Autoboxing and Null Pointer Exceptions

Updated 08/16/2006: Check out the discussion about this post on The Serverside.

I spent a while earlier today debugging a very small block of code that was throwing a NPE. There were few options for instances that could be null, but since I was looking in the wrong place for the problem, it took longer than it should have to fix.

I wrapped each method call on a potentially null object with null checks but it was still failing, and finally I realized what was going on. I was storing ints as values in a Map, e.g.

Map<Integer, Integer> cycleAreas = ...
for (Cycle cycle : cycles.values()) {
  Area area = _areaDao.create(new Area(
    analysis, tube, cycle, target,
    cycleAreas.get(cycle.getCycle()), creator));

The exception occurred in the 3rd line, so either cycleAreas or cycle could be null (not really, but I added tests anyway).

Since you can’t use a primitive as a key or value in a Map, you just use autoboxing and use the associated non-primitive instead. But in this case the Map might not be fully populated, so it took a few iterations to find a case where there was no area for a given cycle.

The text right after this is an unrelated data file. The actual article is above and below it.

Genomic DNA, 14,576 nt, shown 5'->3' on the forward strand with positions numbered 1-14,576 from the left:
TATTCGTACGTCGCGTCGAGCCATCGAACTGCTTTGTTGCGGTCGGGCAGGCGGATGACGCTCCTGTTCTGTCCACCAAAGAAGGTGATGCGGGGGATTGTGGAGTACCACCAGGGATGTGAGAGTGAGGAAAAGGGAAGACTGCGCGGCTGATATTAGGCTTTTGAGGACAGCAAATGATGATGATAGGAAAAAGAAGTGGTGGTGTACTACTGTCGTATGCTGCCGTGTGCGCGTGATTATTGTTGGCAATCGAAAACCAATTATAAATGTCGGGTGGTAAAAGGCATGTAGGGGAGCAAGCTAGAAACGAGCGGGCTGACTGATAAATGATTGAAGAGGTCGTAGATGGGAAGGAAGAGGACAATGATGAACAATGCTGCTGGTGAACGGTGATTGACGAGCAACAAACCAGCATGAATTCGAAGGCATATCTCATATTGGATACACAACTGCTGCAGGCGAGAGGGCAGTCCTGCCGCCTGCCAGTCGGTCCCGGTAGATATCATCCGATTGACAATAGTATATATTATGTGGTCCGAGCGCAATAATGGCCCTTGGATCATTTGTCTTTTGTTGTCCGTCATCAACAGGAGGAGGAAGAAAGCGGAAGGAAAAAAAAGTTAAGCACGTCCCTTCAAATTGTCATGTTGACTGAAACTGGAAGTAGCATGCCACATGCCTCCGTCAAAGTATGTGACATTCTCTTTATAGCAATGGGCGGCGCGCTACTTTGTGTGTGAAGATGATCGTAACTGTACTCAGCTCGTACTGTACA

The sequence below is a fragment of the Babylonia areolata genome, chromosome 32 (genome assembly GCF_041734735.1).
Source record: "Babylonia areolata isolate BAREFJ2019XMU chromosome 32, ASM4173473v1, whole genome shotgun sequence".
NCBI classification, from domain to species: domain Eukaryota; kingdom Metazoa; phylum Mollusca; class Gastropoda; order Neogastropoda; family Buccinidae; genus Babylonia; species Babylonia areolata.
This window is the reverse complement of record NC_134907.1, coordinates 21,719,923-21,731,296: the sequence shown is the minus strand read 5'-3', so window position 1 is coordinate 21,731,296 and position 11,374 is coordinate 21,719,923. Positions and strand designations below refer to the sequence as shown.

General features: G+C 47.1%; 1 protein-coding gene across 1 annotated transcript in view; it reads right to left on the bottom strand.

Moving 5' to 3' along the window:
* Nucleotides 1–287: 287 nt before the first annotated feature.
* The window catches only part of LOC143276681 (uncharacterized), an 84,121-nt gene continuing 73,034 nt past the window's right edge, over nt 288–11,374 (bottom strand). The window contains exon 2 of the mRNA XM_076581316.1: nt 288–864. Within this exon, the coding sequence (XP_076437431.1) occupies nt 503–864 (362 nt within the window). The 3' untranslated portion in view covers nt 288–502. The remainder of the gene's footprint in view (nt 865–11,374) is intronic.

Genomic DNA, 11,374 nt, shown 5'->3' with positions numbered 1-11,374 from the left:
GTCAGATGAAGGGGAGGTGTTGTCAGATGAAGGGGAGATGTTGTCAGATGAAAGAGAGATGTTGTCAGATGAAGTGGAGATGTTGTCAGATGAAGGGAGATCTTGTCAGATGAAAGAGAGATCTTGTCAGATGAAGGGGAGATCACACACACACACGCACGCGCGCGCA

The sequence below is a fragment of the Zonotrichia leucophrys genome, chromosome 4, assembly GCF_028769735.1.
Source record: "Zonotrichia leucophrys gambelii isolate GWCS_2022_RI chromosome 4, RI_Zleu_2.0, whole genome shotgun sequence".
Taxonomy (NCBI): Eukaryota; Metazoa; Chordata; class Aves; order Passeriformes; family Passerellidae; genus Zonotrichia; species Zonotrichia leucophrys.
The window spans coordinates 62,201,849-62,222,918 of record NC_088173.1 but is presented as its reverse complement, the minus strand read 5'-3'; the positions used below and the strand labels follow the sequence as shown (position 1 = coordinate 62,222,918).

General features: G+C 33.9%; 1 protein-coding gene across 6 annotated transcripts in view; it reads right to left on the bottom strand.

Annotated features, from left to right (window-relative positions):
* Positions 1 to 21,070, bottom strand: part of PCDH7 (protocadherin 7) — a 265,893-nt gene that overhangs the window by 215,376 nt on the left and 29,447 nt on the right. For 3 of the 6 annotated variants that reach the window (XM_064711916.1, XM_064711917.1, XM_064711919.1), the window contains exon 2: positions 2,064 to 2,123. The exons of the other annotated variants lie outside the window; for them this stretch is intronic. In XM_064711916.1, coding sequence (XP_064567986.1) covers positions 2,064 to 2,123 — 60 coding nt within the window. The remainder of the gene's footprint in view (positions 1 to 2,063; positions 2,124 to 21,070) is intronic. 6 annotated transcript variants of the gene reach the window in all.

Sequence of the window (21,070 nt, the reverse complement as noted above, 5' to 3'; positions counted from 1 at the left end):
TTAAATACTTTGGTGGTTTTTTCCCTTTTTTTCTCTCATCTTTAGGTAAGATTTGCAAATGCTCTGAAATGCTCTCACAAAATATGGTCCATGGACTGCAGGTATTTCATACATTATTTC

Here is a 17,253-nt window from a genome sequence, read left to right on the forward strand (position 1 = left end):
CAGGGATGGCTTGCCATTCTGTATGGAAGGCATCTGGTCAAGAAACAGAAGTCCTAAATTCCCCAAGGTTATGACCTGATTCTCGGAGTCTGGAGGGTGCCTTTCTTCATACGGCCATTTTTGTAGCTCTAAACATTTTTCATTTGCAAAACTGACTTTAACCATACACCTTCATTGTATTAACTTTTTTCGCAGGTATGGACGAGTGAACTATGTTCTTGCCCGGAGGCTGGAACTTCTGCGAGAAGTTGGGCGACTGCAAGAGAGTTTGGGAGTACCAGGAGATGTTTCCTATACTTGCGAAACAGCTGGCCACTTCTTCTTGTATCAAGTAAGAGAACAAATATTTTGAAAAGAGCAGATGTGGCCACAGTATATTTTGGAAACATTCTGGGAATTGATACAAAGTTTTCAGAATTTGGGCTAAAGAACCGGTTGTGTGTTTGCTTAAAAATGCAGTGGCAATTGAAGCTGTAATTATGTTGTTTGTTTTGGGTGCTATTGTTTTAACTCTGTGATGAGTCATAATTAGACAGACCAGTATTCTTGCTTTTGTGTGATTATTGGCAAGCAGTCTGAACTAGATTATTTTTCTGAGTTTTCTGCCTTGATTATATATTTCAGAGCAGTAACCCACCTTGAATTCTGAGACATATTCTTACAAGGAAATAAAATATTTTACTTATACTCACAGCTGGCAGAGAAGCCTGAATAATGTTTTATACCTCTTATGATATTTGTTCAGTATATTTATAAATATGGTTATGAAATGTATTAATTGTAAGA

Under the hood when you autobox and treat an Integer as an int or vice versa, the compiler inserts a call to intValue() or Integer.valueof(). Since the Integer value was null, calling intValue() blew up. For a more straightforward example, consider this code:

Integer z = 5;
Integer i = null;
int j = i;

It will fail at the last line with a NPE. It’s more obvious why if you use a decompiler on the class file:

Integer z = Integer.valueOf(5);
Integer i = null;
int j = i.intValue();

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